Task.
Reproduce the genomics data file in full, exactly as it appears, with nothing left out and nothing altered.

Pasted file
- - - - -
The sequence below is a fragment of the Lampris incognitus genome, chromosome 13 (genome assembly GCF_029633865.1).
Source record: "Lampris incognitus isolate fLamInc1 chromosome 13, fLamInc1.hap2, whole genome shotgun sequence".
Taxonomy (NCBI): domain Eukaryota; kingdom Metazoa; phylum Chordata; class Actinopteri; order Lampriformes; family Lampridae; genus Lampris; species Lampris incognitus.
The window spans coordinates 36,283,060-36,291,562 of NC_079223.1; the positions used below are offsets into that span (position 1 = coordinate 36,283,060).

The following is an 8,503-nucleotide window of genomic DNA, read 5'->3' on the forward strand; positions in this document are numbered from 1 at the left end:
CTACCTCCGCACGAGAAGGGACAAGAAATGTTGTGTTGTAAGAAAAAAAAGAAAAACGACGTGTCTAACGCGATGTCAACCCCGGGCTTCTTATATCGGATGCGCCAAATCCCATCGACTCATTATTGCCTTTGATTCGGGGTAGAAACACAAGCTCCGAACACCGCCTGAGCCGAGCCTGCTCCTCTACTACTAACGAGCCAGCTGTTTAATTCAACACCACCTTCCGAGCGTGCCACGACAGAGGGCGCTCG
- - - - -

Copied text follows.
The sequence below is a fragment of the Lampris incognitus genome, chromosome 13 (genome assembly GCF_029633865.1).
Source record: "Lampris incognitus isolate fLamInc1 chromosome 13, fLamInc1.hap2, whole genome shotgun sequence".
Taxonomy (NCBI): domain Eukaryota; kingdom Metazoa; phylum Chordata; class Actinopteri; order Lampriformes; family Lampridae; genus Lampris; species Lampris incognitus.
The window spans coordinates 36,283,060-36,291,562 of NC_079223.1; the positions used below are offsets into that span (position 1 = coordinate 36,283,060).

The following is an 8,503-nucleotide window of genomic DNA, read 5'->3' on the forward strand; positions in this document are numbered from 1 at the left end:
CTACCTCCGCACGAGAAGGGACAAGAAATGTTGTGTTGTAAGAAAAAAAAGAAAAACGACGTGTCTAACGCGATGTCAACCCCGGGCTTCTTATATCGGATGCGCCAAATCCCATCGACTCATTATTGCCTTTGATTCGGGGTAGAAACACAAGCTCCGAACACCGCCTGAGCCGAGCCTGCTCCTCTACTACTAACGAGCCAGCTGTTTAATTCAACACCACCTTCCGAGCGTGCCACGACAGAGGGCGCTCG